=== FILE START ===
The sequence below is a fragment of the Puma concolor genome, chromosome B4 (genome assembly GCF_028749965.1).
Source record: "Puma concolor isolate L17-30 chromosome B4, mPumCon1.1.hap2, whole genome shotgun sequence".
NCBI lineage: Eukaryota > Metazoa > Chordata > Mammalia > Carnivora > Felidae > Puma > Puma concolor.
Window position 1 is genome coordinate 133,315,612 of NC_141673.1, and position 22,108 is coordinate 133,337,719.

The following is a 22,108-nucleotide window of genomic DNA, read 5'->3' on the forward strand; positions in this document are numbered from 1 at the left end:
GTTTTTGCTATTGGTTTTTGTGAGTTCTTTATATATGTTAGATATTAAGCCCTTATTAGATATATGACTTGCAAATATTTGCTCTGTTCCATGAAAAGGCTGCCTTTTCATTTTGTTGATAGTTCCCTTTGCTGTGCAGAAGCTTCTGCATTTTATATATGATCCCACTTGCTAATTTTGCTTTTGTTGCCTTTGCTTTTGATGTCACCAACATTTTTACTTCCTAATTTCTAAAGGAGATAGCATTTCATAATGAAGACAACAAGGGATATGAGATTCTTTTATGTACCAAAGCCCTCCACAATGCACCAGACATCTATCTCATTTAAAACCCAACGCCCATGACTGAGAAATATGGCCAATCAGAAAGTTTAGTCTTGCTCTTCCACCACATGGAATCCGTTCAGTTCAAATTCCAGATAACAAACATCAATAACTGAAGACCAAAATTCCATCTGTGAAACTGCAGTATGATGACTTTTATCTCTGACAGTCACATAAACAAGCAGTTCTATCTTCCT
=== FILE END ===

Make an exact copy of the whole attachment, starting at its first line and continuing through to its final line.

The sequence below is a fragment of the Puma concolor genome, chromosome B4 (genome assembly GCF_028749965.1).
Source record: "Puma concolor isolate L17-30 chromosome B4, mPumCon1.1.hap2, whole genome shotgun sequence".
NCBI lineage: Eukaryota > Metazoa > Chordata > Mammalia > Carnivora > Felidae > Puma > Puma concolor.
Window position 1 is genome coordinate 133,315,612 of NC_141673.1, and position 22,108 is coordinate 133,337,719.

The following is a 22,108-nucleotide window of genomic DNA, read 5'->3' on the forward strand; positions in this document are numbered from 1 at the left end:
GTTTTTGCTATTGGTTTTTGTGAGTTCTTTATATATGTTAGATATTAAGCCCTTATTAGATATATGACTTGCAAATATTTGCTCTGTTCCATGAAAAGGCTGCCTTTTCATTTTGTTGATAGTTCCCTTTGCTGTGCAGAAGCTTCTGCATTTTATATATGATCCCACTTGCTAATTTTGCTTTTGTTGCCTTTGCTTTTGATGTCACCAACATTTTTACTTCCTAATTTCTAAAGGAGATAGCATTTCATAATGAAGACAACAAGGGATATGAGATTCTTTTATGTACCAAAGCCCTCCACAATGCACCAGACATCTATCTCATTTAAAACCCAACGCCCATGACTGAGAAATATGGCCAATCAGAAAGTTTAGTCTTGCTCTTCCACCACATGGAATCCGTTCAGTTCAAATTCCAGATAACAAACATCAATAACTGAAGACCAAAATTCCATCTGTGAAACTGCAGTATGATGACTTTTATCTCTGACAGTCACATAAACAAGCAGTTCTATCTTCCT